Wednesday, November 3, 2010

Too many Maid Marions?

Kit: "Ruthie, I told you to come as Merry Men not Marion! How am I supposed to form a band of merry men..."

Ruthie: "But they sound so similar!"

Kit: "Ah, well. I see your point."

Kit: "To the treehouse!"

Ruthie: "Kit, I don't know if they had treehouses in Sherwood forest..."
Kit: "Use your imagination, ladies!"

Kit: "Wait, Ruthie, are you using this as an excuse to be a princess...?"

Robin Hood's stories were set in medieval England. The outfits are actually Renaissance. The blue and red gowns were created by Doll Clothes of Yore. The 1930s style outfit worn by Kit was created by Helionhaze.

Wednesday, October 27, 2010

White Civil War Era Gown

I bought this one of a kind outfit for a pretty penny from another collector. The seamstress is unknown, but the quality of the gown is amazingly detailed. The seamstress added a generous amount of lace detail, including an attached lacy petticoat that gives the dress its fullness. The white fabric feels like taffeta though I'm not 100 percent sure.

Attached petticoat has generous lace trim that helps give the gown its fullness:

Monday, October 25, 2010

123MulberryStreet Orange Summer Top and Capris

This two piece modern outfit created by 123MulberryStreet is perfect for Lanie or any outdoor girl. The bright orange cotton top has shirred elastic bodice and striped ribbon straps. The capris are made from recycled denim and have bright orange top-stitching and an orange daisy detail at the hem.

Here's the accompanying story:

Lanie: "I brought my pet bunny!"

Ivy: "Oh, I didn't see you carry in a cage. Where is it?"

Lanie: "I walked him over!"

Bennet: "Ruff! Ruff! That is a weird sight! Grrrr."

Ivy: "There, there, mind your manners! Or I'll have to put you on a leash!"

The white modern dress was created by Heritage4.

Sunday, October 24, 2010

Emma Woodhouse and Jane Fairfax

"It's too hot for strawberry picking!" says Emma Woodhouse (Elizabeth) to Harriet Smith (Lanie).

Harriet: "Fortunately, Mr. Knightley's hall is so much cooler. Oh, do you hear someone speaking?"

Officious Mrs. Elton (Ruthie) exclaims to Jane Fairfax (Rebecca): "But this post in Ireland will be very suitable for you. You will make an excellent governess."

"I thank you, but Mrs. Elton, I wish you would not intercede."

Harriet: "Oh, my, Miss Fairfax looks very unhappy. Should we help her?"

Emma: "Oh, there you are Miss Fairfax!"

Without saying a word, Jane runs off. Emma "Oh, she looked upset."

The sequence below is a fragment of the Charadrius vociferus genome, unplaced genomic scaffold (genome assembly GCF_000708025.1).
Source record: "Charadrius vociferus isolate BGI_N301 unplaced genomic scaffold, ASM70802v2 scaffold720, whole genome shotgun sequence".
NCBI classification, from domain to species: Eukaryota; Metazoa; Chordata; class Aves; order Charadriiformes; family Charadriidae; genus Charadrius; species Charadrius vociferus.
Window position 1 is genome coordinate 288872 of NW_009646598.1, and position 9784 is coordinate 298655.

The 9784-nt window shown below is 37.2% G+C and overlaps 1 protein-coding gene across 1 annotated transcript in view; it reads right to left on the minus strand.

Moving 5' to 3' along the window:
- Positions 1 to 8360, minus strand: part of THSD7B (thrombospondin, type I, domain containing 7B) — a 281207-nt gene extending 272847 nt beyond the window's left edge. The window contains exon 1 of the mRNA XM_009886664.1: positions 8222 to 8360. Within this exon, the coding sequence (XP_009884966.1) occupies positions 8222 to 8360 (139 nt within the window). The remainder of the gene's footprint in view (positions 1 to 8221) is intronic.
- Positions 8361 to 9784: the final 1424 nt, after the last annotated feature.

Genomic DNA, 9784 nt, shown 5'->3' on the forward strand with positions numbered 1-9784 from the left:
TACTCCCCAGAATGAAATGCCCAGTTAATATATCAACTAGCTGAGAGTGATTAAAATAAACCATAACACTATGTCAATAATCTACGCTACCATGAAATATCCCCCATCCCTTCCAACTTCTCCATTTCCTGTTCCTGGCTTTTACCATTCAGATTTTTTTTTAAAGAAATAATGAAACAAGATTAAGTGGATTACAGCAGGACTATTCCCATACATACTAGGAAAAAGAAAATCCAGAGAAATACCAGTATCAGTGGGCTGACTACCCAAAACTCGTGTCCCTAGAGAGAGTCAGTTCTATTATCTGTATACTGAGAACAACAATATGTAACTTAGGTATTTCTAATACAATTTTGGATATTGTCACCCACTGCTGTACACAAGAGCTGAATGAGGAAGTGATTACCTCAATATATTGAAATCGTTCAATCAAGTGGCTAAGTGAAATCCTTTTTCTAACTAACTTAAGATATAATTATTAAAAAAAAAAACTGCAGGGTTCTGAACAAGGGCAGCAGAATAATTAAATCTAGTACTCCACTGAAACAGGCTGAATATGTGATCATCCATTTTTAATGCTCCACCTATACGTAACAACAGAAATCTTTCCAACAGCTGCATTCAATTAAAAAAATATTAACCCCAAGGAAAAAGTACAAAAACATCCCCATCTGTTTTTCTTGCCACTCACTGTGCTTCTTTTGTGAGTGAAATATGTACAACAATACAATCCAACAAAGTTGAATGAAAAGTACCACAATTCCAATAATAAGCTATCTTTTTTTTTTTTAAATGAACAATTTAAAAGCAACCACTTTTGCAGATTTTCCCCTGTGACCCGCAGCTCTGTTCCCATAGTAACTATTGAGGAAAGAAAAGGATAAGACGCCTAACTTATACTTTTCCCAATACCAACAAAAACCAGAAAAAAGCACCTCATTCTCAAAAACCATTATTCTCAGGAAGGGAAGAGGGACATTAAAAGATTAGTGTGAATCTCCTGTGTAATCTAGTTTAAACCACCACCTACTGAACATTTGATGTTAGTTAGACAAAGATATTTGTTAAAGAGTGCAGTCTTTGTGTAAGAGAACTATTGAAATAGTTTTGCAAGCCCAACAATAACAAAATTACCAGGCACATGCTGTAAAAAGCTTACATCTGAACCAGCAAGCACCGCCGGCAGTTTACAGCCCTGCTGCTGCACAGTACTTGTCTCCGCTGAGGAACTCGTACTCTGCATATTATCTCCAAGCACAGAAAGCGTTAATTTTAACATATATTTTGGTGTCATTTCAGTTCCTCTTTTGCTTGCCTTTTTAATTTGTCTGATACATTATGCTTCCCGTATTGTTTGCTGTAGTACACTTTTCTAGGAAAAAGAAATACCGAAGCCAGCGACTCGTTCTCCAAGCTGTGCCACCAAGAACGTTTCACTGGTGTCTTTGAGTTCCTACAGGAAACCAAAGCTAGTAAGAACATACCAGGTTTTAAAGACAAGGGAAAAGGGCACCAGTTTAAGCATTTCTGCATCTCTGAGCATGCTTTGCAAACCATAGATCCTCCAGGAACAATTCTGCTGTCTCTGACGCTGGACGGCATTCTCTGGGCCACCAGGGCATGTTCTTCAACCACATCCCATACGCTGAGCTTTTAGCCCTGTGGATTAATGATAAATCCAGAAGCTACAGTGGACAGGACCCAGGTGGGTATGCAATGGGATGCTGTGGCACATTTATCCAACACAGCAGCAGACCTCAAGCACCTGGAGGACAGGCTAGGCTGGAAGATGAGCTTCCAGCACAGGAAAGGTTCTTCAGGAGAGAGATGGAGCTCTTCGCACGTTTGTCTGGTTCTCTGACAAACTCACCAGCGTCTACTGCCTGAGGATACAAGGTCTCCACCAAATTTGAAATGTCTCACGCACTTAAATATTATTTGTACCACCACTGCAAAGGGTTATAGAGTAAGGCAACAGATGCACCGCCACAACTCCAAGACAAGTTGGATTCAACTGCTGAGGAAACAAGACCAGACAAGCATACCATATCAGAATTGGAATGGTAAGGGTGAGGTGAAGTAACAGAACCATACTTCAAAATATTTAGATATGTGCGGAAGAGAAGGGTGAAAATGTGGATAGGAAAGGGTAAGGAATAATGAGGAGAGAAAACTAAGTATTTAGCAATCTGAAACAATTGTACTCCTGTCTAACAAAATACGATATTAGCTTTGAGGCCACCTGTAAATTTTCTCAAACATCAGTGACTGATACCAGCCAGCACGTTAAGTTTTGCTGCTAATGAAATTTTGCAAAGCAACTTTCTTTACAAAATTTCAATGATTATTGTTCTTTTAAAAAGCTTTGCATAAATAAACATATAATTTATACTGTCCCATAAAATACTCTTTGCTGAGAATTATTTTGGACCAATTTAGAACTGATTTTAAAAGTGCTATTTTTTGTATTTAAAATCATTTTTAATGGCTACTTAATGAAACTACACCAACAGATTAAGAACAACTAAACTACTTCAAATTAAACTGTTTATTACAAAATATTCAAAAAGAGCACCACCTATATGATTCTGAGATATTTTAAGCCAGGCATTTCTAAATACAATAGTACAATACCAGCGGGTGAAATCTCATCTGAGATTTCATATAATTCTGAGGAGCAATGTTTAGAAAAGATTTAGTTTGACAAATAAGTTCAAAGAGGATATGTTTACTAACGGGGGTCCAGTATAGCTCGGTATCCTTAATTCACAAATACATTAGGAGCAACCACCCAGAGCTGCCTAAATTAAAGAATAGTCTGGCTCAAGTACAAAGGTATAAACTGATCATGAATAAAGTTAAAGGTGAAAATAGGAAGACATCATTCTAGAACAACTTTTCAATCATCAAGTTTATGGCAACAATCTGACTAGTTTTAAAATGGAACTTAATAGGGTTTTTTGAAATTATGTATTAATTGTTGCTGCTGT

Mrs. Elton: "Those were probably tears of happiness! As she will be taking a post in Ireland and not be a burden to her aunt."

Mrs. Elton: "Mr. E is always saying how considerate I am, always thinking of others first."

Emma: "Indeed."

Emma's peach outfit was made by Vintiquedesigns. Harriet's blue gown was made by Jamiehistoriccostume. The Jane Fairfax gown was made by Terristouch

Saturday, October 23, 2010

Jane Fairfax Regency Gown

This dress made by TerrisTouch reminds me of Jane Fairfax in a 1970s production of Emma. The following are from the original Etsy listing.

These are my images:

Wednesday, September 29, 2010

Yellow Regency Ball Gown

This yellow regency ball gown was created by Jamiehistoriccostume. The lace around the collar and the bottom of the dress have a little sparkle thread. The dress is a little tight, so the velcro on the back of the dress might not close all the way if your doll is a little on the torso-chubby side. On the left side of the gown, the pleating near the waist is not quite perfectly symmetrical. Nonetheless, the gown is very cute and generally historically accurate for the regency period.

Felicity as Becky Sharpe talking to Amelia Sedley?

Tuesday, September 28, 2010

TerrisTouch Pink Regency Gown

This lovely regency gown made by TerrisTouch has delicate flowers set on a light pink background. All the seams are professionally serged.

I spent most of my last year of college writing about British colonial slavery and anti-slavery movements in the 18th and early 19th century. There were actually many people of African descent living in England during Jane Austen's time. So I'm intrigued by the character Rhoda Swartz, a biracial heiress, in Vanity Fair. I'm only partly finished with Vanity Fair, but Thackery's portrayal of her is not super flattering. He often uses her as a kind of puppet to highlight the greed and vanity of many of the characters in his long satire of English society.

From the Reese Whitherspoon movie version of Vanity Fair: Hmph! Rhoda, you're actually too good for George Osbourne.